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Bloody Mary,Legend Begins has it that if you stand in front of a mirror in a darkened room and chant 'Bloody Mary, Bloody Mary, Bloody Mary' several times, a terrifying ghost will appear.
The Bloody Mary legend and its several variants date from the 1960s. Like so many folk rituals and traditional tales, its origin is impossible to pin down with much specificity. Folklorists didn't begin collecting versions of the text until 1970 or so.
A superstition that lingered from the eighteenth century well into the twentieth held that mirrors must be covered or turned to face the wall in the presence of a dead person. Some said this was to signify "an end to all vanity.What connects this quaint superstition to the Bloody Mary ritual is the motive of the apparition in the looking-glass, the critical difference being that in the former the ghost appears because someone forgot to cover a mirror. In the latter, the ghost is purposely summoned.
Make no mistake, when a gaggle of adolescents stand in front of a mirror chanting Bloody Mary, Bloody Mary, Bloody Mary or I believe in Mary Worth, I believe in Mary Worth,"they're uttering what they believe to be or hope to be, or fear to be a magic spell to conjure up a ghost. The notion that ritual incantations can be used to achieve supernatural ends derives not only from folklore and fairly tales, where in remnants of so many age-old myths and superstitions are retained, but also from the childhood mindset itself, which is subject to a variety of forms of magical thinking wherether they affraid or not. Resulting in the belief that words and thoughts can influence real-world events.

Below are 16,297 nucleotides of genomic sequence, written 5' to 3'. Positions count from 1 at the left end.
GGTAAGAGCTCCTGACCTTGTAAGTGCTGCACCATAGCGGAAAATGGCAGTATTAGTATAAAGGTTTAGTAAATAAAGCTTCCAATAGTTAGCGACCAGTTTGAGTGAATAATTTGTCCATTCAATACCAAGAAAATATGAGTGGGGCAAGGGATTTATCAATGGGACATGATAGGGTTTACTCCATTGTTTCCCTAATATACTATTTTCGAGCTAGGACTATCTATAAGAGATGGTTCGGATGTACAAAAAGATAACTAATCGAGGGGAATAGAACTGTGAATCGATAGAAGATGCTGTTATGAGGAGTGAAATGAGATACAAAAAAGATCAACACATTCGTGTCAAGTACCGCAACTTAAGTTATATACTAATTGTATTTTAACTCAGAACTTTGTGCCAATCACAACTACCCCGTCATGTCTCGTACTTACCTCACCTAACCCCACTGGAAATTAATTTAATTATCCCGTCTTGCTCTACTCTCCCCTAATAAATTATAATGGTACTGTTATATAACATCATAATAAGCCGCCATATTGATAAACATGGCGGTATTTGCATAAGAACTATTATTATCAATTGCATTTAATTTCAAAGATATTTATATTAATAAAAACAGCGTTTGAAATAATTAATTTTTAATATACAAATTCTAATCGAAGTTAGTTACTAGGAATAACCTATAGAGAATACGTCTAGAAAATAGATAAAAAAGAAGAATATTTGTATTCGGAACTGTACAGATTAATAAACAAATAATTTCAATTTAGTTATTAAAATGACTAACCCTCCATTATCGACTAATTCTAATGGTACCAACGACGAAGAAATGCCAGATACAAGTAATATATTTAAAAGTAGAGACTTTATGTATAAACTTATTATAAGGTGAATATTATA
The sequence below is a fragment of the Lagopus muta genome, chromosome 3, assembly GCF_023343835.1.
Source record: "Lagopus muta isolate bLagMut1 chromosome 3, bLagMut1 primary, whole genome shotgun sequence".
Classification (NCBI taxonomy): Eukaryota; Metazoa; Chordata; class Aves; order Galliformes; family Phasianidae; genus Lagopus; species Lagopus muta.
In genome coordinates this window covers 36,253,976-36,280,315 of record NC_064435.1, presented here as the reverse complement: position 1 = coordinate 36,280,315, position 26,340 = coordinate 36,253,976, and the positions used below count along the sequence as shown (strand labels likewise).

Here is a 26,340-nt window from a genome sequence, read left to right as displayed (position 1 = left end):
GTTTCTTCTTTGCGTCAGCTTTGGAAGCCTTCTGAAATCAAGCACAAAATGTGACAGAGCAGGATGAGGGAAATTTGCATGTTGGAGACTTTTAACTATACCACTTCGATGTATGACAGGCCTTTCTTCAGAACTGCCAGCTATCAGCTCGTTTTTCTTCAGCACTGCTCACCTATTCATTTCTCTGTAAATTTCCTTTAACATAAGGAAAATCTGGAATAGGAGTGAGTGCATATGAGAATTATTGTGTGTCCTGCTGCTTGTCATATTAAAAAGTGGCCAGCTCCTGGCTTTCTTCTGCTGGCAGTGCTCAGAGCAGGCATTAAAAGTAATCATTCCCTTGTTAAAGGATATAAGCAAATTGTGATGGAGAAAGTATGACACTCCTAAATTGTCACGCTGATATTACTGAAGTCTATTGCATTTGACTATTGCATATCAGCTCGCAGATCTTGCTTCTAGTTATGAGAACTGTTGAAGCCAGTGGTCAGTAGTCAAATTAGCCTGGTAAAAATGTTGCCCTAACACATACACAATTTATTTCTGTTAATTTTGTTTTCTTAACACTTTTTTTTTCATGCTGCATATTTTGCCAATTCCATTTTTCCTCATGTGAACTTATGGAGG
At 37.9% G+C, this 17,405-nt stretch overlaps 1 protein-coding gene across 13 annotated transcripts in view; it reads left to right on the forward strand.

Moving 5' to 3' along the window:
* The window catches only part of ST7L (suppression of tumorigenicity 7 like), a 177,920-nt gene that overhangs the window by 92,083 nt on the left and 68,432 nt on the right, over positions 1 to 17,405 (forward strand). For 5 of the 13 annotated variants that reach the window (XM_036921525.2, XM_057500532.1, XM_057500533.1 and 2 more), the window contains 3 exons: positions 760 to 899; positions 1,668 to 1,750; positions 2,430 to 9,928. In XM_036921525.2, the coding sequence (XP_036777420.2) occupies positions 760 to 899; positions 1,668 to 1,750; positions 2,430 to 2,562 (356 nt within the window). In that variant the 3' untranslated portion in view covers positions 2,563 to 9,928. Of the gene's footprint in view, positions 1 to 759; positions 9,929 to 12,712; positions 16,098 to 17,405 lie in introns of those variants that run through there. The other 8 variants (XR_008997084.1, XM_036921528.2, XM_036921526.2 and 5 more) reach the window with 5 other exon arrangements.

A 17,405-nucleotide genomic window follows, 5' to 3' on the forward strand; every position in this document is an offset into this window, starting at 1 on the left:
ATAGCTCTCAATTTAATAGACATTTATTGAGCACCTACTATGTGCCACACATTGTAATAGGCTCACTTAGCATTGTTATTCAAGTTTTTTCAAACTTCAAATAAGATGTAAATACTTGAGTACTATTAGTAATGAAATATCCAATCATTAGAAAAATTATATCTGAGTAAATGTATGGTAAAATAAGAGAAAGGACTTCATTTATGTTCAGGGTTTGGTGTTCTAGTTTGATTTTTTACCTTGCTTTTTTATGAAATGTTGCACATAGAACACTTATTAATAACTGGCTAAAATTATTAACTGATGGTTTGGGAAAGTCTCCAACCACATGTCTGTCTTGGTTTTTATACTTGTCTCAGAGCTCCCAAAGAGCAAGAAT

The ghost story
The malevolent spirit called up by the Bloody Mary ritual is always said to be a female — in particular, a female whose face was disfigured as the result of a violent death, usually in an automobile accident. Often, as in the second "Bloody Mary" variant reproduced above, she is said to have been a very beautiful woman in life who was proud of her beauty to the point of self-obsession (hence her ghostly ire at being summoned to appear in a mirror). In some variants she is said to have been a hitchhiker whose spirit has also been seen haunting roadsides and being picked up by unsuspecting drivers before vanishing inexplicably . In other tellings the character is reminiscent of La Llorona, the "Weeping Woman" of Hispanic folklore who is said to have killed her own children and wanders eternally.
In most versions there is no evident connection between the Bloody Mary whose ghost haunts bathroom mirrors and the historical figure of the same name (though exceptions have been recorded). Her name just happens to be Mary, and she's bloody because she died in a terrible accident.